FDA-Approved Drug Reverses Inflammation in Animal Model of Eosinophilic Esophagitis

Research By Nurit Azouz, PhD, Marc Rothenberg, MD, PhD

Post Date: December 10, 2020 | Publish Date: May 27, 2020


This confocal image of EoE tissue was selected to appear on the cover of the May 27, 2020, issue of Science Translational Medicine.

Scientists at Cincinnati Children’s have discovered that an imbalance of specific proteins, proteases, and protease inhibitors in cells lining the esophagus may cause inflammation and tissue damage in people with eosinophilic esophagitis (EoE).

This recently recognized chronic food allergy affects as many as 150,000 people in the U.S., many of whom are children. People with EoE experience difficult or painful swallowing, vomiting, and nutritional problems because of an accumulation of immune cells called eosinophils that cause scarring of the esophagus.

In people with active EoE, biopsies of esophageal tissues show a near-complete lack of the protease inhibitor, SPINK7, which normally damps down inflammation and helps preserve tissue structure. However, co-authors of a study published online May 27, 2020, in Science Translational Medicine, report that the biologic drug alpha-1 anti-trypsin (A1AT) reversed damaging inflammation in an animal model of EoE,

The study was led by first author Nurit Azouz, PhD, and senior author Marc Rothenberg, MD, PhD, Director of the Division of Allergy and Immunology.

Graphical Summary. Source: Science Translational Medicine

Graphical Summary. Source: Science Translational Medicine


How Does This Potential Treatment Help?

A1AT was approved to treat a genetic form of emphysema. So how does it help work against EoE?

Because foods we eat contain enzymes that can damage human tissue, the lining of the esophagus protects itself by producing its own enzyme inhibitors that prevent degradation of the offending proteins and thus protect the lining. Previously, Rothenberg and colleagues found that SPINK7 is a key contributor to this protective process and was nearly absent in the esophagi of adults and children with EoE. Without SPINK7, cultured esophageal cells lost their normal barrier function that ordinarily helps move food along the digestive tract. Tissues that did not express SPINK7 also produced high levels of chemical messengers called cytokines that attract and activate eosinophils and produce the same type of inflammation seen in allergic diseases.

In this study, researchers report finding a missing link that further explains how the process works. SPINK7 normally binds with the protease kallikrien 5, keeping it in check. Without enough SPINK7, kallikrien 5 becomes free to degrade tissues and start signals leading to inflammation.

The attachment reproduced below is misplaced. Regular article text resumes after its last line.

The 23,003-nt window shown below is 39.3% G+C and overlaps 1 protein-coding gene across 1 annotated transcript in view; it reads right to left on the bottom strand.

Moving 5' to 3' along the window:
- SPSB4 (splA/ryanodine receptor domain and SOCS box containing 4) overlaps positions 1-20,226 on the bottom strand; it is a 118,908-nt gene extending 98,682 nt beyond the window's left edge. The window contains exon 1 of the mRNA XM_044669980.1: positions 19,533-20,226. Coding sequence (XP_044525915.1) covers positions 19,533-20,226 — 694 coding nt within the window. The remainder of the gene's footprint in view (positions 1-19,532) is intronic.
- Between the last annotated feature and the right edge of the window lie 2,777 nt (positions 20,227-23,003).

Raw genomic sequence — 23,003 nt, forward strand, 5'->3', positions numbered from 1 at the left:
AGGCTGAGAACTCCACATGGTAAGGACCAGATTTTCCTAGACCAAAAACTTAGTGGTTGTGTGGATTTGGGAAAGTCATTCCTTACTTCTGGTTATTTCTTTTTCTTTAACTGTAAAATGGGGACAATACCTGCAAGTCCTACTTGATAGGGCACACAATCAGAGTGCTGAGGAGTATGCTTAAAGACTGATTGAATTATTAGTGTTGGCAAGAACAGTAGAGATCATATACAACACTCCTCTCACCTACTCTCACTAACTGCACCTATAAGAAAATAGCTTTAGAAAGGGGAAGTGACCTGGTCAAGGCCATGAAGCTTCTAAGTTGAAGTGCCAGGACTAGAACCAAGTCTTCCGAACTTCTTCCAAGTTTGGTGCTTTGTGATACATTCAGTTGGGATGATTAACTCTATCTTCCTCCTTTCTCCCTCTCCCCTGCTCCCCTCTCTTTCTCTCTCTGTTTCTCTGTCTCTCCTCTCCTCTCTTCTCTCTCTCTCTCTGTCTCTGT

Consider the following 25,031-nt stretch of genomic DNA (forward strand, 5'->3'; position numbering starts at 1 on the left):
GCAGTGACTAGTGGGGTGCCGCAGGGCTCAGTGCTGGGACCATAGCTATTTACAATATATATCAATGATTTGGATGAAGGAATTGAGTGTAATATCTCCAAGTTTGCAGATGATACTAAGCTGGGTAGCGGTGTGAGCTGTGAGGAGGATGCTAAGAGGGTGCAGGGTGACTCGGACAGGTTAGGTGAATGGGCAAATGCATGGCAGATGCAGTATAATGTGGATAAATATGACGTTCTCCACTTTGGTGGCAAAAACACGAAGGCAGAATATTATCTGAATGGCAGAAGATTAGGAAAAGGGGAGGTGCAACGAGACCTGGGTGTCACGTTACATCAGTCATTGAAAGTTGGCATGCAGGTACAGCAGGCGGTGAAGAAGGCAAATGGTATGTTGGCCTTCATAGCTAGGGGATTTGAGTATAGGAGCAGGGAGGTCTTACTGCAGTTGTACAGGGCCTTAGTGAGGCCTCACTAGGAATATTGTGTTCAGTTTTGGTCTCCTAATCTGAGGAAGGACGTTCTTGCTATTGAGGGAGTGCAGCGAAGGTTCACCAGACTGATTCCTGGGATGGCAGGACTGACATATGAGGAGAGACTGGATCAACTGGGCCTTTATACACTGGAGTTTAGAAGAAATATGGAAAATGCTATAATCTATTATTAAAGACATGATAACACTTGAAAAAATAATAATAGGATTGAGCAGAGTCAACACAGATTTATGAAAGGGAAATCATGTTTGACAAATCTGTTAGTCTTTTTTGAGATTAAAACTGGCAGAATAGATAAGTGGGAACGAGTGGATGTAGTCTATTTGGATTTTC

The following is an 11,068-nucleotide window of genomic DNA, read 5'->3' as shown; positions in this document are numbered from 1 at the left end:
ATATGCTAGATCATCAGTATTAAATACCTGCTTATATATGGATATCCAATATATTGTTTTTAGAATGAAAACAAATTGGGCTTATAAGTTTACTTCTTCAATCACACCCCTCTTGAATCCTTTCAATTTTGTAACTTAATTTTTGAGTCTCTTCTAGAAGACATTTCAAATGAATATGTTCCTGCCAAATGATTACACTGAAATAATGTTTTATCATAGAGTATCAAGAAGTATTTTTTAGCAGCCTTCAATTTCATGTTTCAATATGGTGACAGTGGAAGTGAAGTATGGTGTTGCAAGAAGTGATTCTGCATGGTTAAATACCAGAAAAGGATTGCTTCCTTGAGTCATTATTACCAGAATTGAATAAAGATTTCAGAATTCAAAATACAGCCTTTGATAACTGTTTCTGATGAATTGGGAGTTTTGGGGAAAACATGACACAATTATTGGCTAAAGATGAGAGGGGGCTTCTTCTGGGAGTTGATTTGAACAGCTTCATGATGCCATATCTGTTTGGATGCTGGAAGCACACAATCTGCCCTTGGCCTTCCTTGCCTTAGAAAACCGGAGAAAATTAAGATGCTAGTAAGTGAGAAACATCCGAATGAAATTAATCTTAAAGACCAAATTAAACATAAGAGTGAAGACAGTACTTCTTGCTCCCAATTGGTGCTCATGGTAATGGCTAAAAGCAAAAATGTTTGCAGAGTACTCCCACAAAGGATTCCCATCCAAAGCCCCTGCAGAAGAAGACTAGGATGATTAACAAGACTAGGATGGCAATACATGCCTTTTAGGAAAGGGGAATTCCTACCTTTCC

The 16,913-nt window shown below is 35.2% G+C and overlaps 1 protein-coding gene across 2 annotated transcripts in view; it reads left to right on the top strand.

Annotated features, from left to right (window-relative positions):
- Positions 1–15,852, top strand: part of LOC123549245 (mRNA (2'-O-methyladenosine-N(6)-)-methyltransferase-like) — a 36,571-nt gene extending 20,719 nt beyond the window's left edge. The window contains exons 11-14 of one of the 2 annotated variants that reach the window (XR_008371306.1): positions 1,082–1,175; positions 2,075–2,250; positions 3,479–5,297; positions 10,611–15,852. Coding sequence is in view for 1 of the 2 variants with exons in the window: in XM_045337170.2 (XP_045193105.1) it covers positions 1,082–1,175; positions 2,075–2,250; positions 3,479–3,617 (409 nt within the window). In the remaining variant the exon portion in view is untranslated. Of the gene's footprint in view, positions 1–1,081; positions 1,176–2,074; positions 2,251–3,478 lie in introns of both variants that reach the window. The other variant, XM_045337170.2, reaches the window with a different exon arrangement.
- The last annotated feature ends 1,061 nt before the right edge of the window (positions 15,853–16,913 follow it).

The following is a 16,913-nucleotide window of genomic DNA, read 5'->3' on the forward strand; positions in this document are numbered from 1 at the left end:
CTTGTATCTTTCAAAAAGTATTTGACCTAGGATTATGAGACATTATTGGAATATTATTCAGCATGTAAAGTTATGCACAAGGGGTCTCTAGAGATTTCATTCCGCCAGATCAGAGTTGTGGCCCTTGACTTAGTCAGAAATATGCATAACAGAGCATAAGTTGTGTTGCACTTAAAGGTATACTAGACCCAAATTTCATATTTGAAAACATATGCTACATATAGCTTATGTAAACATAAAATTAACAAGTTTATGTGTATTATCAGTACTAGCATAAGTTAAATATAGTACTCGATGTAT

“This is a breakthrough in understanding that the disease is caused by a balance between proteases and anti-proteases. If you shift this balance, you unleash the proteases,” Rothenberg says. “This causes the inflammation through the release of the inflammatory mediators that are associated with the eosinophils, which are the white blood cells that are characteristic of the disease.”

Biologic Replaces Role of SPINK7

A1AT is a natural inhibitor of tissue-damaging enzymes. To study its potential against EoE, Azouz and colleagues administered the drug to mice engineered to model the disease. They found that A1AT reversed the damaging inflammation seen in the esophagus.

The finding suggests that further investigation is warranted to determine whether the therapeutic may also benefit people with EoE. Current treatments for EoE include often-restrictive diets to avoid trigger foods, corticosteroids to relieve inflammatory symptoms, and sometimes surgical procedures to expand the esophagus.

“These findings highlight esophageal allergy as a protease-mediated disease. We suggest that disarming of proteases by delivering protease inhibitors has the potential to be therapeutic in allergic disease,” says Azouz.

Contributing co-authors from Cincinnati Children’s also include: Andrea Klingler, Purnima Pathre, John Besse, Netali Ben Baruch-Morgenstern, Adina Ballaban, Garrett Osswald, Michael Brusilovsky, Jeff  Habel, Julie Caldwell, Mario Ynga-Durand, Pablo Abonia, Yueh-Chiang Hu, and Ting Wen.

Related Research

The new findings about A1AT build on a study led by Azouz, Rothenberg, and colleagues from multiple divisions at Cincinnati Children’s that was published in 2018.

Science Translational Medicine: The antiprotease SPINK7 serves as an inhibitory checkpoint for esophageal epithelial inflammatory responses

Publication Information

Original Title:Functional role of kallikrein 5 and proteinase-activated receptor 2 in eosinophilic esophagitis
Published in:Science Translational Medicine
Publish date:May 27, 2020

Read the Study

Research By

  • Nurit Azouz, PhD

    Nurit Azouz, PhD

    Division of Allergy and Immunology

    Nurit's work is aimed at identifying the role of proteases and their inhibitors in the propagation of eosinophilic esophagitis (EoE).

  • Marc Rothenberg, MD, PhD

    Marc Rothenberg, MD, PhD

    Director, Division of Allergy and Immunology

    The goal of our research is to identify mechanisms of allergic inflammation with the aim of developing and testing novel diagnostics and pharmaceutical targets for the treatment and cure of patients with a variety of allergic diseases, especially eosinophilic gastrointestinal disorders (EGID).

About this blog

The Research Horizons blog features news and insights about the latest discoveries and innovations developed by the scientists of Cincinnati Children's. This blog does not provide medical advice, diagnosis, or treatment.